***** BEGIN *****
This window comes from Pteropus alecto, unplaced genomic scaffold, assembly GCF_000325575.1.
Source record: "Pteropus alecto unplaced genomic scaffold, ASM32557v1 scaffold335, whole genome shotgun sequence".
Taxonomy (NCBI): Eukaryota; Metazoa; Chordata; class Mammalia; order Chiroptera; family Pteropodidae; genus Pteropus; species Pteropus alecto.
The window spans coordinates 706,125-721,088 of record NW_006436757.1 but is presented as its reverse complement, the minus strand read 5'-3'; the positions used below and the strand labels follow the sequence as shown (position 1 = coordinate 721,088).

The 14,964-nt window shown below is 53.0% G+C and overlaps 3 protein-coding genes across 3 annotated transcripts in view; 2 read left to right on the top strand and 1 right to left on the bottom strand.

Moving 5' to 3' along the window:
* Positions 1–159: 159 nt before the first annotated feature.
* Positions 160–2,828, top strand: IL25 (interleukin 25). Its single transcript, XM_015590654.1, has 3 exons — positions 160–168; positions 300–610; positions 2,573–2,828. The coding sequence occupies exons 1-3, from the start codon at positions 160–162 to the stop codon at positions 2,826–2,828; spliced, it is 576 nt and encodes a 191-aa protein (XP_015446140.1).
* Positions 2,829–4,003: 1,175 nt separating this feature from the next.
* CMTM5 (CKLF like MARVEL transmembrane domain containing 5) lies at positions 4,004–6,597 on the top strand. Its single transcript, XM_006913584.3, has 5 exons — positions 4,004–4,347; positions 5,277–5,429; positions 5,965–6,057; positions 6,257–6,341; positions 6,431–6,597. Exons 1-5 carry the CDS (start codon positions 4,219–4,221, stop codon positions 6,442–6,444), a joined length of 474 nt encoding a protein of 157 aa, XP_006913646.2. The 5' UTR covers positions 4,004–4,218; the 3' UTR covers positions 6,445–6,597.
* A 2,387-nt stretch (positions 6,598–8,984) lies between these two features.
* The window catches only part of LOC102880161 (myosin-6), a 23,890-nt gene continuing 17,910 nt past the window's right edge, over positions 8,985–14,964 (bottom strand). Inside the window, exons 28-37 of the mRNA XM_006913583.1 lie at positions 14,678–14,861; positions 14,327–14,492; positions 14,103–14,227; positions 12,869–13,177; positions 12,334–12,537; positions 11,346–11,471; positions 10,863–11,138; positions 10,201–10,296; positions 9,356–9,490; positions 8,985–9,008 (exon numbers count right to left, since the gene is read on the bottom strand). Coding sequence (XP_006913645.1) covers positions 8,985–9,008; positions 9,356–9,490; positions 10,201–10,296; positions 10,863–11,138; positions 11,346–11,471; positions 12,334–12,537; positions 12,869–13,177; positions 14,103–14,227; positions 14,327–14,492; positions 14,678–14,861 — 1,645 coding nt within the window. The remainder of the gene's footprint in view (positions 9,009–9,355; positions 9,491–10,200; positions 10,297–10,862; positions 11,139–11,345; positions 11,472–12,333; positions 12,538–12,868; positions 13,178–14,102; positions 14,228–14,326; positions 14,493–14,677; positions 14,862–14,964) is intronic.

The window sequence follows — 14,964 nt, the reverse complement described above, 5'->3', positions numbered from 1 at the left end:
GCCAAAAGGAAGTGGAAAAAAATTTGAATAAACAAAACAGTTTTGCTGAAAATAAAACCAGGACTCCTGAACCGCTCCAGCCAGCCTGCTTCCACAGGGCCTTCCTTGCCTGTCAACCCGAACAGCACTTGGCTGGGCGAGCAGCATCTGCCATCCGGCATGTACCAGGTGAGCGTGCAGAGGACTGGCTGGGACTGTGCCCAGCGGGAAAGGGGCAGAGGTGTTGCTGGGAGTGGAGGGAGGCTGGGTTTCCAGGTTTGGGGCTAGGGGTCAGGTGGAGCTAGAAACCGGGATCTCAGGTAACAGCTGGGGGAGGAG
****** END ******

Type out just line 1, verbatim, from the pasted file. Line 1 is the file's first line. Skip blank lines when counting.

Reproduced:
This window comes from Pteropus alecto, unplaced genomic scaffold, assembly GCF_000325575.1.